Sea Level Rise Could Displace 13 Million Americans

We've got less than a 100 years, a new study warns.

A new climate change study offers possibly the grimmest outlook yet for U.S. coastal residents.

Up to 13.1 million Americans could be forced from their homes by the end of the century because of global sea level rise, warns a paper published in the journal Nature Climate Change this week. That's a three-fold increase over previous projections.

And if protective measures are not taken, researchers said the mass departure from impacted areas could rival that of the Great Migration of more than 6 million African Americans from the rural South during the 20th century.

Miami-Dade County, Florida, has more people living less than 4 feet above sea level than any U.S. state, except Louisiana.
Miami-Dade County, Florida, has more people living less than 4 feet above sea level than any U.S. state, except Louisiana.

The study, led by the University of Georgia's Mathew Hauer, took into account projected population growth to assess the risk from rising seas for all 319 coastal counties in the continental U.S.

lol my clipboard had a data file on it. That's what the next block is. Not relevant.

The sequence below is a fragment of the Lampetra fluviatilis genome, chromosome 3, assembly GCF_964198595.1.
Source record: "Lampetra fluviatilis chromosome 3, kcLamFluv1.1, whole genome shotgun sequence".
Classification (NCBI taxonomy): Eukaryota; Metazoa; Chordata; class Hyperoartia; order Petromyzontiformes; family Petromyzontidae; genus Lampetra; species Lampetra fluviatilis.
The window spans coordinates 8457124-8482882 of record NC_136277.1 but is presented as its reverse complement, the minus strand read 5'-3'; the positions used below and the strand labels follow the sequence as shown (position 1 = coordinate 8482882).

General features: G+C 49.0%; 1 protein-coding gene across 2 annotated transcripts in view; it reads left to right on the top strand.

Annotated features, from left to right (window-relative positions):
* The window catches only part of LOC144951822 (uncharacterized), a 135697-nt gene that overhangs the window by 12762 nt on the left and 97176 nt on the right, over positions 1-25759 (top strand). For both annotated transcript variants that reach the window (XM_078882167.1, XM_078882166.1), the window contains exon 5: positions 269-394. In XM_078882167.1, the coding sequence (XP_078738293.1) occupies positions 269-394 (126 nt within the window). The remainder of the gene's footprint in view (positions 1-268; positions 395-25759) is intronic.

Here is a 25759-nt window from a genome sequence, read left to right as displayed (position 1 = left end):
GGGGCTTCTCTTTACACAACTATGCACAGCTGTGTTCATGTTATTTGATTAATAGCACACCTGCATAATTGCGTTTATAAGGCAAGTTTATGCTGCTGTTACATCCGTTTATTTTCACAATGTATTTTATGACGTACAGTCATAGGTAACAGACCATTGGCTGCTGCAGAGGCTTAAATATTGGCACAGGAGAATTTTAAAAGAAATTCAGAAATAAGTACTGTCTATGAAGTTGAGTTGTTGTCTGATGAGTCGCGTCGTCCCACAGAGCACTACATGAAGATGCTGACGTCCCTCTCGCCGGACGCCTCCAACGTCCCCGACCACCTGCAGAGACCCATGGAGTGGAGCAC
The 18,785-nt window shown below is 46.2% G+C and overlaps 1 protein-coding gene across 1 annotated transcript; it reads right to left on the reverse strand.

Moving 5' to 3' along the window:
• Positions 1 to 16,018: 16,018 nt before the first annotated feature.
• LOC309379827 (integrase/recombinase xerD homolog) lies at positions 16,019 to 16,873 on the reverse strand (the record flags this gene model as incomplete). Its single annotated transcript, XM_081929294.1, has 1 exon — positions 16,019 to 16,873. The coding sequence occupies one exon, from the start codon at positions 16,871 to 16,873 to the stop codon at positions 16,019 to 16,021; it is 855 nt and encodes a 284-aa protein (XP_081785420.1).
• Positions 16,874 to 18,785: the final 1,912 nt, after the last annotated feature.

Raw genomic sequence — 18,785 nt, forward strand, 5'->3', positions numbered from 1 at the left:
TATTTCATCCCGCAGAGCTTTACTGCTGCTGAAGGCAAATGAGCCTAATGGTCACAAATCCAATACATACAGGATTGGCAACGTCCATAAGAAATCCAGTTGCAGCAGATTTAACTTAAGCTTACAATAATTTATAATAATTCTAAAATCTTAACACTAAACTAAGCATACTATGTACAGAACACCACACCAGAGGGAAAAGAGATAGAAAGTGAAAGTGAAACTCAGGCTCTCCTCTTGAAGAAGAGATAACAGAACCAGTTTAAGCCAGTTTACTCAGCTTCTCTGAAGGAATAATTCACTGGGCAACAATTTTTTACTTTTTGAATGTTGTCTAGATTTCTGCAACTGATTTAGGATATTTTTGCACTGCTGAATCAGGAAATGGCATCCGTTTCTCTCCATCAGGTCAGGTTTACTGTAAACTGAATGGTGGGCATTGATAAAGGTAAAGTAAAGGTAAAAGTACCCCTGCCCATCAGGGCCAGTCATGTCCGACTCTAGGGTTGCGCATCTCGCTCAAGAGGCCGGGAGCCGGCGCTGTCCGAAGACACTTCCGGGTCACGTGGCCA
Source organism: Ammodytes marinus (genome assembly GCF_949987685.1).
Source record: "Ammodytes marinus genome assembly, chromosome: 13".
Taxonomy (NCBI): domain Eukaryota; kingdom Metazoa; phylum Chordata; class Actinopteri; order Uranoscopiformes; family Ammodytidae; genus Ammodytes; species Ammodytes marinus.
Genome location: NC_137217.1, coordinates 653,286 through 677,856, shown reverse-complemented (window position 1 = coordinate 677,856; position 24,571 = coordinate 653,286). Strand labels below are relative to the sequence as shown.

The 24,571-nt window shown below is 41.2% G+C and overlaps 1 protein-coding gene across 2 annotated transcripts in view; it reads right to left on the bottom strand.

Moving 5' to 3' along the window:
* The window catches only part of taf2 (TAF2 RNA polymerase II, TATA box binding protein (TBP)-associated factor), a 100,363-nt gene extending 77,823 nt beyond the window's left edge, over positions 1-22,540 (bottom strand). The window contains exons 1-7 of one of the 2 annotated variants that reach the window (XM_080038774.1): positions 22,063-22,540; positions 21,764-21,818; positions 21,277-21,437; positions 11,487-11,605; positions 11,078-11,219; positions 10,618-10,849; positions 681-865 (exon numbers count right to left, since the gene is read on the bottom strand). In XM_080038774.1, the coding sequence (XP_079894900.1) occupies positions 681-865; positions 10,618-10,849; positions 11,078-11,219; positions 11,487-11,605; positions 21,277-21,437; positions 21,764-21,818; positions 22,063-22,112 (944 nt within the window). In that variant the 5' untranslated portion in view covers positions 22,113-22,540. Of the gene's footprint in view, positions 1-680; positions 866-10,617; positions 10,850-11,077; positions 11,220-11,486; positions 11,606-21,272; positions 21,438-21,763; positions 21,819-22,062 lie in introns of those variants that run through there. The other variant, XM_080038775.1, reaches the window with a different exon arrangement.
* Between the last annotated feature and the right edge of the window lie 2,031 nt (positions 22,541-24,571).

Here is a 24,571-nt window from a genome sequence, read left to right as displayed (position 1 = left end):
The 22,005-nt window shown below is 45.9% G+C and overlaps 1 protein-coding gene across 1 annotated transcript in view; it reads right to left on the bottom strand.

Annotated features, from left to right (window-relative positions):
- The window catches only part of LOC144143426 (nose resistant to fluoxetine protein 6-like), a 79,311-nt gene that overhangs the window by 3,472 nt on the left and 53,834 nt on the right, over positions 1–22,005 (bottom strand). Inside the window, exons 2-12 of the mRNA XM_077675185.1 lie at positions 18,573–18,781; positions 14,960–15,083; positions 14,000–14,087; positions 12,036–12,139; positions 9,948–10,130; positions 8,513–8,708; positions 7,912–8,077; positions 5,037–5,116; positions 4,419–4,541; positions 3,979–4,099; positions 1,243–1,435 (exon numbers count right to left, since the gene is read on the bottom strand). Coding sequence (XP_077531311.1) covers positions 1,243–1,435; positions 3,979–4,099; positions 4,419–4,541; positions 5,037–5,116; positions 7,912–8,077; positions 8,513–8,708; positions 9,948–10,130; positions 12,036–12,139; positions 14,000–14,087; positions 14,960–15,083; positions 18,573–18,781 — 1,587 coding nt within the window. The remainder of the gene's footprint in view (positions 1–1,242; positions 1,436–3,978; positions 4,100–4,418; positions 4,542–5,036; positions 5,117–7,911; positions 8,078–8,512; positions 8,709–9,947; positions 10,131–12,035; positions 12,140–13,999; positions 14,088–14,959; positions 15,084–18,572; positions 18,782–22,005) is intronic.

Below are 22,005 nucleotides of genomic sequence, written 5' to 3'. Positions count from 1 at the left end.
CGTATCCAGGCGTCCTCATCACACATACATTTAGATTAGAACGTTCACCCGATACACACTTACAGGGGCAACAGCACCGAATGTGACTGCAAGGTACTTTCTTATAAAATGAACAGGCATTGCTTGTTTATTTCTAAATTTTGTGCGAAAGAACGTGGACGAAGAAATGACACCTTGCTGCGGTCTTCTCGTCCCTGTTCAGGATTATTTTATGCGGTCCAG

The findings suggest that 4.2 million people would be exposed to flooding and other hazards related to climate change if sea levels rose three feet. However, a six-foot rise, on the high end of possible scenarios that the National Oceanic and Atmospheric Administration predicted, would threaten more than 13 million people.

"The impact projections are up to three times larger than current estimates, which significantly underestimate the effect of sea level rise in the United States," Hauer said in a statement. "In fact, there are 31 counties where more than 100,000 residents could be affected by 6 feet of sea level rise."

If the six-foot rise occurred, nearly 70 percent of those at risk would live in the southeastern U.S., the findings show. Florida alone would account for roughly 6 million people, while the rising sea levels would affect a million people in California and Louisiana.

Hauer said the team hopes the data can help policymakers develop practical strategies to protect coastal areas against the threats of climate change.

"Adaptation strategies are costly, and these are areas of especially rapid population growth, so the longer we wait to implement adaptation measures the more expensive they become," he said.

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1. The unprecedented recent increase in carbon emissions.

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